Since I started working professionally back in August, I’ve learnt a lot about software development. One thing that stands out to me as a huge learning experience is that your desktop environment can always be improved. A brief list of improvements I’ve made:
- My desktop environment is much more usable (for me, not a regular user…)
- My vim config is much better (read: doesn’t suck)
- I maintain my dotfiles with version control.
So what pushed me towards making these changes? At work, we do paired programming quite a lot. I noticed that my desktop environment was very clumsy compared to the setup others had. In particular, starting an application required I start a terminal to do it. If I wanted to find out the time, I had to start a terminal. Essentially, before doing something, start a terminal. By the end of the day, I’d have half a dozen terminals open that weren’t doing anything.
Fixing My Desktop Environment
I’ve had a long(ish) history of desktop environments/window managers in computing. When I was younger and still used Windows, I used WindowBlinds to achieve a less-than-bad appearance. When I made the switch to Linux, the series of DEs/WMs I used went something like this:
- KDE (3-4 hours)
- Gnome (3-6 months)
- XFCE (3-6 months)
- Openbox (2 years)
- Ratpoison (2-3 days)
- Awesome (2-3 days)
- Xmonad (15-20 minutes)
- Musca (1 week)
- i3 (2 months and counting)
Those with experience in Linux land will see a trend here: I like minimalism while maintaining configurability. I used Openbox for the longest time, and I still think it’s a great window manager. Just not for me. While I like the keyboard shortcuts available for resizing and managing windows in Openbox, I didn’t like that I had to do that at all. I spent a lot of time over my holidays trying out tiling window managers to find one I like. After a while I settled on Musca, as I felt it was very natural to use. I soon found out that the multihead support in Musca sucked, so I couldn’t use it. I decided to try i3, and I was instantly sold. It’s very configurable, the manual is fantastic, and it’s very flexible.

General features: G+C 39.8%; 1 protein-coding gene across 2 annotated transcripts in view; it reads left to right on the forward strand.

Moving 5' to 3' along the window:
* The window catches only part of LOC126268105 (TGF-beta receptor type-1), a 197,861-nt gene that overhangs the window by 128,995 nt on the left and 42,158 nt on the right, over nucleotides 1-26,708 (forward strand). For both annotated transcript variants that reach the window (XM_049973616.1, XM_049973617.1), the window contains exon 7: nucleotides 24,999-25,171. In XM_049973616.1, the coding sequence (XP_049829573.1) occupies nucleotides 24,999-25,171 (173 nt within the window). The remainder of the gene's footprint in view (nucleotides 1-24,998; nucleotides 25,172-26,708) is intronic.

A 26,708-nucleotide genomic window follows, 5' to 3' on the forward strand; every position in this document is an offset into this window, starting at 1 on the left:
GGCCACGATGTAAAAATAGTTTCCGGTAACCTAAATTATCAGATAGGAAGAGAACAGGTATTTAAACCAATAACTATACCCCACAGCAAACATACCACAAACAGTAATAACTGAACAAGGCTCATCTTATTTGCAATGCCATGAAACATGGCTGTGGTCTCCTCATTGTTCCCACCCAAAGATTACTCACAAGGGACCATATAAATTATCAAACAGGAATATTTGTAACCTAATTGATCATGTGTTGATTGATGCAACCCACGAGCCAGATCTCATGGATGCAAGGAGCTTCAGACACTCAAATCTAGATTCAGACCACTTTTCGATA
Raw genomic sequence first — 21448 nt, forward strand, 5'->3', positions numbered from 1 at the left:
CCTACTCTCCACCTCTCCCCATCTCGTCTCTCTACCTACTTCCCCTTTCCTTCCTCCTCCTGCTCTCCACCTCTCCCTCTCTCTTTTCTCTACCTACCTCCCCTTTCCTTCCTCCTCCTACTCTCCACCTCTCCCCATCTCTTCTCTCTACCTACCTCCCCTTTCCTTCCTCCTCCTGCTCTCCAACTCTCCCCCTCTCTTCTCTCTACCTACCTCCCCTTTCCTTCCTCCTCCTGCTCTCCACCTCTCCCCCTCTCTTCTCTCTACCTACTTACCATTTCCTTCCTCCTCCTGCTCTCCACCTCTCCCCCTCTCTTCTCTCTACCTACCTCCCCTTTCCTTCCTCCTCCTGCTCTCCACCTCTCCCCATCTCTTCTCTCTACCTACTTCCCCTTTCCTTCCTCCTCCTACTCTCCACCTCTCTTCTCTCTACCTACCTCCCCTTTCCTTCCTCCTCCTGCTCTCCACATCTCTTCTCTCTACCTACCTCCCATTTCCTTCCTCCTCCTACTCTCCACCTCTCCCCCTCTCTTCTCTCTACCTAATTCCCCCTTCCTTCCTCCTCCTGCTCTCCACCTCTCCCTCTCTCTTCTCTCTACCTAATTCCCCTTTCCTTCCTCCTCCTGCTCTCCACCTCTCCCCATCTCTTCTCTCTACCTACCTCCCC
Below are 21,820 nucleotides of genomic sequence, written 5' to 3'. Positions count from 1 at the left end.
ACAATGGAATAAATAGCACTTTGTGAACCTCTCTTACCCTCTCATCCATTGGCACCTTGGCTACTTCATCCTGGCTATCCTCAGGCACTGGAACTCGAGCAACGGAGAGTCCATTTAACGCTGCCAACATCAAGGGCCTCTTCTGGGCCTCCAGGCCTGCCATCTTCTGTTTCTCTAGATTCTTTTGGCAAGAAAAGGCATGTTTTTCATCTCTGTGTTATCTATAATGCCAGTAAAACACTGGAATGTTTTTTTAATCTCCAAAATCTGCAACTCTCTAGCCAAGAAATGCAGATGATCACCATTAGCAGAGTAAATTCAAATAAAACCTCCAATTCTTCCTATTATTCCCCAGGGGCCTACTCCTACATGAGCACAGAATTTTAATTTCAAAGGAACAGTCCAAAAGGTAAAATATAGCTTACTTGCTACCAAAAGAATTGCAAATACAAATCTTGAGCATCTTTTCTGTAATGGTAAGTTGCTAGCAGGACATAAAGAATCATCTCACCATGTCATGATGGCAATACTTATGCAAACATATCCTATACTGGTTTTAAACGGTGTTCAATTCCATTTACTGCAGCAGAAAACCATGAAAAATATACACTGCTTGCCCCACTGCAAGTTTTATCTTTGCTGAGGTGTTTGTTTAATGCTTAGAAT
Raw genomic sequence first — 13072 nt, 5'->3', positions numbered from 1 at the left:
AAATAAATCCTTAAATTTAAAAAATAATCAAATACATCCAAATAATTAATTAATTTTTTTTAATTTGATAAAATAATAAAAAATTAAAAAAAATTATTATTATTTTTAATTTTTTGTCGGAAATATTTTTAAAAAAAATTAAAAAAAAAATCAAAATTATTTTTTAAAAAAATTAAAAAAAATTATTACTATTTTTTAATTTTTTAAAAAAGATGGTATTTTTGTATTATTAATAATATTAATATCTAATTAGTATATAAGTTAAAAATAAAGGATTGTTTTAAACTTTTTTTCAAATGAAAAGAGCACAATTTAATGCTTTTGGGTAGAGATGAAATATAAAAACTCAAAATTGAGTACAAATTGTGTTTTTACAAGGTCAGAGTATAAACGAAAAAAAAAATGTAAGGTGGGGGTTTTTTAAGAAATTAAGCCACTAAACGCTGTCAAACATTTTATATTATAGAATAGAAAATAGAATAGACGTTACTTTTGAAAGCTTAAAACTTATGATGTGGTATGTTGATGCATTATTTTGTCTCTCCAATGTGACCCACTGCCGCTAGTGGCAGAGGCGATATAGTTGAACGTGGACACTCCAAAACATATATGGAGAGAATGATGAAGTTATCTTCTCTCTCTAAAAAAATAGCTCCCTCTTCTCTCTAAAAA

So after a long time of starting a terminal to open pretty much anything, I realised there was a problem. Want to open firefox? Start a terminal, type
firefox, and close the terminal. Three steps for opening a program? Even in a less optimal desktop environment, things weren’t that painful.
As I mentioned earlier, I went through a 2 week stint of testing tiling window managers. During this time, I came across a tool called Dmenu, specifically made for creating dynamic menus along the top or bottom of your screen - I mapped Dmenu to a key (Mod4+x), and I was set. It took all of five minutes to adjust to, and starting applications was already much less cumbersome than it was originally. Definitely worth checking out. Because it’s so configurable, you can set it up to do lots more stuff.
Using Vim was hard
So this solution came in two parts - fixing my config, and learning how to use Vim properly.
The largest problem with my configuration file was that I had no idea what a lot of settings were doing - I had thrown them in at some point, they had fixed a particular problem, and then forgotten about them. The solution to this was to do
:help <setting> (how outlandish!) in vim to find out what it was for, and remove it if I didn’t need it. Someone I worked with also pointed out that my colour scheme was awful because it was really low contrast, making code much harder to read than it should be.
The colour scheme I use now is one called blackboard. As the name implies, the aim is to emulate the colours of chalk on a blackboard - giving nice, high contrast colours while looking pretty.
Fixing the second problem was straight forward. I watched what I was doing, and if I noted anything repetitive, I would check documentation/Google for a command to do what I want with less typing. You know, the way it should be.
Using version control for my config files
The thing that had been quietly bothering me for a long time was the discrepancy configurations on multiple computers. Some computers had decent colour schemes, some had different plugins, and so on. Moving all of my dot files to a mercurial repository has been one of the most sane decisions I’ve ever made for managing configuration of my own desktop. Not only do I have everything backed up in the event something goes wrong, but reformatting a machine, or buying a new machine, will now take minutes to personalise, not hours, or days.
All of my configuration files are available at https://git.sr.ht/~nhoad/dotfiles. If you see something you like feel free to grab it.